By Greg Bull — GBI Technical Advisor
Nonskid surfaces may need to be replaced because they are worn down from years of use, or were removed during a deck repair. If you want to match an existing pattern, flexible molds are available for matching a production boat non-skid pattern or for use if a molded appearance is desired. Molded non-skid surfaces are often very open making them easier to clean and they have a more finished appearance (See Epoxyworks 22, “Repair Non-Skid and get Professional Results”). For applications where it is not practical to use molds, or a simple and functional non-skid surface is desired, there are some easy options.
It is important to note that when applying nonskid surfaces with epoxy, you’ll need to make it pretty rough because epoxy requires a UV-protective topcoat (typically paint). The topcoat will fill in or smooth over some of the new nonskid texture. Here are three different methods for creating nonskid with epoxy that do not require the use of a mold.
Textured Roller Cover
A simple method for creating nonskid surfaces is to use a textured roller cover designed for painting rough surfaces. Be aware that if you slide on this type of surface it can also remove your skin. Mix WEST SYSTEM® 105 Epoxy with the WEST SYSTEM 200 series hardener of your choice, then stir in a filler such as 406 Colloidal Silica. The epoxy should be thickened enough so when you roll it on it will stand up and stay there, not slump or smooth back down.
A conventional paint roller (not a foam roller) with a longer (3/8″ or ½”) nap will also give a good nonskid surface. You’ll need to experiment with the thickness of the thickened epoxy to get it to stand up and stay standing as it’s rolled onto the surface. Both types of rollers require some experimenting to determine the right epoxy thickness and surface texture. Do some test panels or test areas to get the look and texture you want. The tests need to be completed all the way to painting the topcoat. Keep in mind that it can be difficult to abrade a textured epoxy surface, but this is necessary so that the paint will adhere to the epoxy and protect it from UV exposure (which degrades all epoxies over time). A 3M Scotch Brite™ pad or a wire bristle brush can be helpful when trying to abrade the epoxy’s textured surface.
The next method is to use the epoxy to bond a nonskid additive to the existing surface. There are additives designed for paints that will work very well with epoxy. I’ve found that the coarsest additive available works the best. Here again, because adding a coat of epoxy and paint over the grit media smooths out the roughness to some extent. The coarse nonskid additive can be blended into the mixed epoxy resin and hardener, then rolled onto the surface.
An alternate method is to sprinkle the nonskid additive onto the uncured epoxy surface and allow it to tack up, but not completely cure, before applying a thin coat of epoxy on top to sandwich the nonskid material between epoxy layers. This will allow for a chemical bond between the layers of epoxy and save on sanding.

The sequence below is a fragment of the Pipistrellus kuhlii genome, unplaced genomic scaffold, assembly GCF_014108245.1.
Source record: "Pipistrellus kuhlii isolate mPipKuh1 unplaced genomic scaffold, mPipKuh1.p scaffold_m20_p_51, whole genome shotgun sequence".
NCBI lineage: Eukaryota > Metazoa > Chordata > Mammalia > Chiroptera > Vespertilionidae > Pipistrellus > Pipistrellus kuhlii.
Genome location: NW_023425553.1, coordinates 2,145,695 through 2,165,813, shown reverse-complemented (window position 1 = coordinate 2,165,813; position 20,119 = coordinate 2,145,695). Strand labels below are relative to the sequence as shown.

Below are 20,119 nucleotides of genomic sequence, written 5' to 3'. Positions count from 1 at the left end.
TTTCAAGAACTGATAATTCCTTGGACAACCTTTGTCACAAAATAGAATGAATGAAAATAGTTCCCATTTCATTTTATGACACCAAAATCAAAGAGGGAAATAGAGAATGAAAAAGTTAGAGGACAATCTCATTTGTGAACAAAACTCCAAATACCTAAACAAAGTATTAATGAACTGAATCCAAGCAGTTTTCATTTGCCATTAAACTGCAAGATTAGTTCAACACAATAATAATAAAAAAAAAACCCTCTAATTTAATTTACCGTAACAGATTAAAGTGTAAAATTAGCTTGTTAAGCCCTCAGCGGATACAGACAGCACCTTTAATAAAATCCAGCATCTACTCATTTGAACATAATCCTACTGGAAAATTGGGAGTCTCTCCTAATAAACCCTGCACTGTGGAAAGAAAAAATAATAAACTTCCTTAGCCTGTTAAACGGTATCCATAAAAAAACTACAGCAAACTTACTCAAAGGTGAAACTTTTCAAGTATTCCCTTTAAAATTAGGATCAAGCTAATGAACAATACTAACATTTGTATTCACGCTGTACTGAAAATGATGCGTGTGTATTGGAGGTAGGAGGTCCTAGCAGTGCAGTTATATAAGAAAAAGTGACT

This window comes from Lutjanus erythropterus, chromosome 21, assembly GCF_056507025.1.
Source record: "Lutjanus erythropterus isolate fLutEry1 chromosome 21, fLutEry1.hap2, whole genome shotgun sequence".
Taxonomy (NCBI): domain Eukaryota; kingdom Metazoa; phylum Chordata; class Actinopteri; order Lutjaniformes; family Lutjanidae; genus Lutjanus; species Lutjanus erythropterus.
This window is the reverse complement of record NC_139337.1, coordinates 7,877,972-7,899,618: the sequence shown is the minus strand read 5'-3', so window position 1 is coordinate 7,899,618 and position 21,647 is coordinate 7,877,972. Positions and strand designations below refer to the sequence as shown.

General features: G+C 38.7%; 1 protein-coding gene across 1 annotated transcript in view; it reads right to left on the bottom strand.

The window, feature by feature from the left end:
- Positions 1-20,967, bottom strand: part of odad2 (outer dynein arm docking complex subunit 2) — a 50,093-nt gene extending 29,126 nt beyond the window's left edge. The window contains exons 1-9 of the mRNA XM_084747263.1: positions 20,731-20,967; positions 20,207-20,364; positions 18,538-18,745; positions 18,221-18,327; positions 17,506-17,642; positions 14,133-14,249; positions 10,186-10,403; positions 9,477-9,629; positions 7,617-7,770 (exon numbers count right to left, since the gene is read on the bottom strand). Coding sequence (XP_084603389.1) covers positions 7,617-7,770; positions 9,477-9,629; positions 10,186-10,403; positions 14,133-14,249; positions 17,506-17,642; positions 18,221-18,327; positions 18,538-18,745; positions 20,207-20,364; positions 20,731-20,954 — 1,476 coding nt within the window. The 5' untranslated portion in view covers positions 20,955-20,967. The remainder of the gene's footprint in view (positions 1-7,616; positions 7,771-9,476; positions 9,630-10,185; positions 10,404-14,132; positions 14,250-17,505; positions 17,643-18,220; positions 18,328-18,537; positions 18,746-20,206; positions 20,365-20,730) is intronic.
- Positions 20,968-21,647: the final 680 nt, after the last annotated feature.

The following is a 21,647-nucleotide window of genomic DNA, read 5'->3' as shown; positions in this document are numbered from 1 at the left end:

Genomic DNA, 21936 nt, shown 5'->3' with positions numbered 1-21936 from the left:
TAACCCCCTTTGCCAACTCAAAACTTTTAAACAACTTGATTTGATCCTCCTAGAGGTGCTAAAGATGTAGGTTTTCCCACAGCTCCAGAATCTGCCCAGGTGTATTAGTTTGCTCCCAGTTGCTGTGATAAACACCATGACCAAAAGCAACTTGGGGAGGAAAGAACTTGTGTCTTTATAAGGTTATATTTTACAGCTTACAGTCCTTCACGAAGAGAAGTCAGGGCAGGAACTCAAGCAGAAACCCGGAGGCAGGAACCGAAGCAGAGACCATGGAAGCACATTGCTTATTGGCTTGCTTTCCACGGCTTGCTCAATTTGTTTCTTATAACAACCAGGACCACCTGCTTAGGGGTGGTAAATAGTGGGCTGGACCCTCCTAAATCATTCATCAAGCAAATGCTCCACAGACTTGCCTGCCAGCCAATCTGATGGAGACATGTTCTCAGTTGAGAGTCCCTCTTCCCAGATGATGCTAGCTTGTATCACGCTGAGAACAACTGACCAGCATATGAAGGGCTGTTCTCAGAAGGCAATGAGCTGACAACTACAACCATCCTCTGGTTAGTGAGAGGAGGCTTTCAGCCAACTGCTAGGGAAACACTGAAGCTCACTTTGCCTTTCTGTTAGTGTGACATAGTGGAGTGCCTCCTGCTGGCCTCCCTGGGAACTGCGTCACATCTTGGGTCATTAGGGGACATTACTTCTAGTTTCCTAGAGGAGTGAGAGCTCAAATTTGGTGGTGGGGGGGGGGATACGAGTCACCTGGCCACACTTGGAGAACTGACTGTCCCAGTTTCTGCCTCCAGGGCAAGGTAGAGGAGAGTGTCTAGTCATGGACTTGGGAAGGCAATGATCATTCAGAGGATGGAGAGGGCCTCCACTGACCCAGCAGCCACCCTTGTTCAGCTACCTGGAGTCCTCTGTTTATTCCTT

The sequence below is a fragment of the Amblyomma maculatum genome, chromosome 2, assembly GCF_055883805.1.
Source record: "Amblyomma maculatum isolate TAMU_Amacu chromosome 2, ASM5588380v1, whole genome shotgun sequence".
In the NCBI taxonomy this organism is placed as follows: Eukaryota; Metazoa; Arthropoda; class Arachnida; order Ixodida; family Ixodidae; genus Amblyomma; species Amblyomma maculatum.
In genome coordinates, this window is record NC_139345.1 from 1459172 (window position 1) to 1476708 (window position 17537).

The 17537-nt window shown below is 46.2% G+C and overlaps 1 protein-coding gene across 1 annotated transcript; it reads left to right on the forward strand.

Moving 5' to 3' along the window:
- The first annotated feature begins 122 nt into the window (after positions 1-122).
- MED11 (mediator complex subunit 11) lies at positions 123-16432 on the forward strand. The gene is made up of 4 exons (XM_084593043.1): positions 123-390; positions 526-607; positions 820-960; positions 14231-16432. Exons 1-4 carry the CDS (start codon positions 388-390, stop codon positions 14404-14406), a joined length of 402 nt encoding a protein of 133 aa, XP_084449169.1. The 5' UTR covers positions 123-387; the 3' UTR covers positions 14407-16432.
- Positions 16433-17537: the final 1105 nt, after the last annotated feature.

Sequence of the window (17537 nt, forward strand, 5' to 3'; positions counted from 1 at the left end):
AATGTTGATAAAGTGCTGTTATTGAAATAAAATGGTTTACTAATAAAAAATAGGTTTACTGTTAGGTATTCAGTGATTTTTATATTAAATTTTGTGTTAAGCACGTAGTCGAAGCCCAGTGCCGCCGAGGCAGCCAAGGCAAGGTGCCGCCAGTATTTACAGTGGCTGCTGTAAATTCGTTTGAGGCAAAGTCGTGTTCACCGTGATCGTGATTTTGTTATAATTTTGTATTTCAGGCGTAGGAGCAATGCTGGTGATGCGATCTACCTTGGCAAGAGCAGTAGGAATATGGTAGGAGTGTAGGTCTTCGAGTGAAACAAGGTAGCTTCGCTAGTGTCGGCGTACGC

The nonskid material can be as simple as sand from a hobby store to Awlgrip® Griptex® nonskid additive from a paint store. If you’re opting for the hobby store sand and applying the nonskid surface to wood that will be bright finished, you can get it to look uniform by sifting the sand through an old flour sifter or a piece of screen to ensure the granules are close to the same size. Any unevenness in grain size will be less noticeable on a painted surface.
The Lost Method
The final method I’ll describe is what I call the lost method. Apply the epoxy to the surface and then broadcast a grit media such as sand, sugar, or salt onto the uncured epoxy surface. After the epoxy cures (usually the next day) clean the grit media away.
For a more aggressive nonskid surface, use salt or rock salt. For a smoother nonskid surface, use granular sugar or sand. Be sure to apply the grit media uniformly across the entire surface so that when washed off with water or brushed off and vacuumed away, the surface texture is consistent. The resulting surface will have hollows or craters whereas the other two methods create bumps on the surface. The lost method surface is a little harder to keep clean because the tiny hollows catch water and dirt, but it still makes for a great nonskid surface.
Choosing Your Media
I have used these different methods for nonskid surfaces for different applications.
For a teak and holly cabin sole I did, where I want to see the beauty of the wood, I put the nonskid onto the holly strips and not on the teak surface. Nonskid is less apparent on lighter colored surfaces. If the nonskid is across the whole surface it may look a little cloudy or hazy, and you wouldn’t be able to see the wood as well. Smoother nonskid media like sand or sugar works best to achieve this.
For the deck of a boat, a coarser surface is needed. In this case, I’d choose a more aggressive nonskid material. This could be crushed walnut shells or even a coarse sandblasting media.
There is no single way to achieve a good nonskid surface. Experiment with these materials and methods to determine the best approach to getting exactly the nonskid qualities you want.